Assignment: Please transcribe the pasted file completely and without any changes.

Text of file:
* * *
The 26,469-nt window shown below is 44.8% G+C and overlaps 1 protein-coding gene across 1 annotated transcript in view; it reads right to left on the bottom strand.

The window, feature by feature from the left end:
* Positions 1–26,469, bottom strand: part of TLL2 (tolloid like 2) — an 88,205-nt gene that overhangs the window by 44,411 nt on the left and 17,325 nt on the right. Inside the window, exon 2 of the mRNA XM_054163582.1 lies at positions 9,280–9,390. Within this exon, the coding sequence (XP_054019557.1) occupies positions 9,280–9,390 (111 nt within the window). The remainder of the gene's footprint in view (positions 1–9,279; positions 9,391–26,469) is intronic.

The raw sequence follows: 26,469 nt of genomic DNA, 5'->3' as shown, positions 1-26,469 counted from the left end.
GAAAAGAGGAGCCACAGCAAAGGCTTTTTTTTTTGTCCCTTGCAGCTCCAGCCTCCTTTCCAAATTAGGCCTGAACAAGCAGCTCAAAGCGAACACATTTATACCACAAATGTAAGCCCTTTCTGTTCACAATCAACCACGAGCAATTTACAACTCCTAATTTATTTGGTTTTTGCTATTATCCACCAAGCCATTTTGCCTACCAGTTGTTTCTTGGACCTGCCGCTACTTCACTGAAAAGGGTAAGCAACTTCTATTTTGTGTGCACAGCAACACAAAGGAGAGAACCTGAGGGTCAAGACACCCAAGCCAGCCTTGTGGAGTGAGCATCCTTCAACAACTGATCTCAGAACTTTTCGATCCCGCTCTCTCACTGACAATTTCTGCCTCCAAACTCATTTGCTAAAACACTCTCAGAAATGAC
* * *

The 26,469-nt window shown below is 44.8% G+C and overlaps 1 protein-coding gene across 1 annotated transcript in view; it reads right to left on the bottom strand.

The window, feature by feature from the left end:
* Positions 1–26,469, bottom strand: part of TLL2 (tolloid like 2) — an 88,205-nt gene that overhangs the window by 44,411 nt on the left and 17,325 nt on the right. Inside the window, exon 2 of the mRNA XM_054163582.1 lies at positions 9,280–9,390. Within this exon, the coding sequence (XP_054019557.1) occupies positions 9,280–9,390 (111 nt within the window). The remainder of the gene's footprint in view (positions 1–9,279; positions 9,391–26,469) is intronic.

The raw sequence follows: 26,469 nt of genomic DNA, 5'->3' as shown, positions 1-26,469 counted from the left end.
GAAAAGAGGAGCCACAGCAAAGGCTTTTTTTTTTGTCCCTTGCAGCTCCAGCCTCCTTTCCAAATTAGGCCTGAACAAGCAGCTCAAAGCGAACACATTTATACCACAAATGTAAGCCCTTTCTGTTCACAATCAACCACGAGCAATTTACAACTCCTAATTTATTTGGTTTTTGCTATTATCCACCAAGCCATTTTGCCTACCAGTTGTTTCTTGGACCTGCCGCTACTTCACTGAAAAGGGTAAGCAACTTCTATTTTGTGTGCACAGCAACACAAAGGAGAGAACCTGAGGGTCAAGACACCCAAGCCAGCCTTGTGGAGTGAGCATCCTTCAACAACTGATCTCAGAACTTTTCGATCCCGCTCTCTCACTGACAATTTCTGCCTCCAAACTCATTTGCTAAAACACTCTCAGAAATGAC